Wildlife at the Land Lab

Over the span of 6 weeks, the AP student body has found a variety of both common and unique species, while working at their Land Lab Classroom, located up in Wildwood, Missouri. The AP Blog Committee then documented pictures of each of the species, and identified and researched each of the reported wildlife types and classifications. Please enjoy their findings below, as you dive into the realm of bugs, amphibians and reptiles!

J- “The Leopard Slug or Limax Maximus, which translates to “biggest slug”, is a gastropod. The Leopard Slug is also very slimy compared to other slugs. The Leopard Slug lives just about anywhere. We found this one under two big trees. It probably came down off one of those trees at some point or fell out of one. We also found some snails.”

J- “This tree frog might be a Gray Tree Frog but we don’t know for sure. Tree frogs have little “Stickers” on their feet which helps them climb trees. We saw many frogs down by the creek. I don’t remember where we found this one, it was probably by the creek. Different kinds of tree frogs live everywhere in the world, even Australia.”

R- “Mole Crickets are in the same family as crickets, grasshoppers, and locusts. Mole crickets are native to the United States, but are mostly found in Australia. We had found a few mole crickets, near the pond, and the one we took a picture of seemed to be missing its bottom half. They have two long antennae, forearms like a mole’s, and either four or six eyes.”

R- “Grasshoppers and crickets are also related to locusts. Grasshoppers don’t really have a specific country or continent they’re native to, but they can be found on all continents, except Antarctica. Crickets are actually native to Asia, though between 1950 and 2000 they were spread worldwide. Grasshoppers can actually bite humans. Though nothing happens if you do get bit, just a tiny red mark, or a welt. Crickets can actually bite, though they rarely puncture skin. Though crickets carry a number of significant diseases, none of them are fatal to humans, but it can sometimes cause painful sores.”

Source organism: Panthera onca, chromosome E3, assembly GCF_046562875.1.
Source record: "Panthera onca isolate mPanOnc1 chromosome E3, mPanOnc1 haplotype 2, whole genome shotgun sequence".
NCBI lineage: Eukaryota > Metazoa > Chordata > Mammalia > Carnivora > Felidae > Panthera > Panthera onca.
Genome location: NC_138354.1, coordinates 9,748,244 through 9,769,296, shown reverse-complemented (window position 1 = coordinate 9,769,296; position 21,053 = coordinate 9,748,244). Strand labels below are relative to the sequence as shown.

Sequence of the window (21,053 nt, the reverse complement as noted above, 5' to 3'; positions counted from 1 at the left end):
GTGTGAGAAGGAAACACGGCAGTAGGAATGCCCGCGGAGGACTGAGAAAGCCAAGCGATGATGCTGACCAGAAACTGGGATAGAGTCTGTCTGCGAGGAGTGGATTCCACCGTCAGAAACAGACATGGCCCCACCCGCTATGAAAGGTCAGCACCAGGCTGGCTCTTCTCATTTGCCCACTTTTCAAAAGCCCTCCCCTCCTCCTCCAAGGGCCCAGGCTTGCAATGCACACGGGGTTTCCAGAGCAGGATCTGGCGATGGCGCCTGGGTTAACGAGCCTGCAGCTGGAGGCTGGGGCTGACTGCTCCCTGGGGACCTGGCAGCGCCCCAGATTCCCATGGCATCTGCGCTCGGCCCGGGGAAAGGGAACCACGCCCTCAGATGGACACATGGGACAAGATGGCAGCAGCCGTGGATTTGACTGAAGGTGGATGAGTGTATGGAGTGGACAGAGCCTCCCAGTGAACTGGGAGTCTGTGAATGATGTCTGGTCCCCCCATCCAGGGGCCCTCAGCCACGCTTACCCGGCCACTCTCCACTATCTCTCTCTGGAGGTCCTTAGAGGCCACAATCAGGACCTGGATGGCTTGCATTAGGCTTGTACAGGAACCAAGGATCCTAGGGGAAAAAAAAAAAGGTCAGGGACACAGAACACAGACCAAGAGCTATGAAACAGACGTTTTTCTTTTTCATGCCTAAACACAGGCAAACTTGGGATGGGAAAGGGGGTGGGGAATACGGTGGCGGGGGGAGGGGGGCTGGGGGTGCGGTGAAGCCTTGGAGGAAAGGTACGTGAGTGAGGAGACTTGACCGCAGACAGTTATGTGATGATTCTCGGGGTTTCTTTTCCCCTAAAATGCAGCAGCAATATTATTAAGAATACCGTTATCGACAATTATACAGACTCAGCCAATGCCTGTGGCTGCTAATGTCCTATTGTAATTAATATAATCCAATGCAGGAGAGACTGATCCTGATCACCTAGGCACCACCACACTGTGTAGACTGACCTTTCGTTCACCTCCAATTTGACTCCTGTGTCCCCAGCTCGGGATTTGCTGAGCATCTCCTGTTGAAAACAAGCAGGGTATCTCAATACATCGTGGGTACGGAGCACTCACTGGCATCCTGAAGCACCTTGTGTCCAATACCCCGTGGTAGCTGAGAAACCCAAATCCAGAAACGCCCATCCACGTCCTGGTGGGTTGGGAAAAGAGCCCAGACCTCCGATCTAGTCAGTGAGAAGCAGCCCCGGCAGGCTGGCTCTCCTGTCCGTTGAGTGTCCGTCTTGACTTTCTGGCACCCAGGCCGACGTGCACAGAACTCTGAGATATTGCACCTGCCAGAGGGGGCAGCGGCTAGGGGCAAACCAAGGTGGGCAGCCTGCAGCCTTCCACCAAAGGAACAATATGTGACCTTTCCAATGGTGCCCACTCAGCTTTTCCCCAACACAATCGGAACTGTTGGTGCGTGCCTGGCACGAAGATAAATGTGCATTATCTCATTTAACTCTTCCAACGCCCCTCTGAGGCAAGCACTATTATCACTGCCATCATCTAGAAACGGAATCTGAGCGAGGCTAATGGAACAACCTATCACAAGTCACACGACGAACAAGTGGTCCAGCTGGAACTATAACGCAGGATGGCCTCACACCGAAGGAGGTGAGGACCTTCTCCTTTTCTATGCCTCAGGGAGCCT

R- “Crawdads and Crayfish are actually the same animal. Crawdads are native to the United States and northeastern Mexico. Crawdads are actually related to lobsters. Crawdads can actually be colored sandy yellow, pink, red, dark brown, and blue. Crawdads live on every continent except Africa and Antarctica. There are about 200 species of crawdads in North America. We have found many crawdads and crawdad skins in the creek at the land and will continue to find more.”

R- “There is a butterfly we keep on seeing every time we go to the land and it is called the Pipevine Swallowtail. Pipevine Swallowtail butterflies are found/native to North America and Central America. The male butterflies are more blue than the females. The Pipevine Swallowtail caterpillars are typically black or red. We have found a few, or the same one over and over, at the gravel bar near the creek.”

J- “The Ribid spider is able to  carry babies on its back as you can see here. It has its babies on its back and when they are born they are able to carry them on their back to protect them. They’re native to the US.”

J- “Haldea Striatula snakes also known as brown snakes are harmless and don’t attack humans when bothered and just try to get away. The Haldea Striatula is native to Missouri and can be found near rocks.”

J- “Assassin bugs are called that because they pierce their prey with poison, instead of hunting them and being a normal bug. They are also native to the US.”

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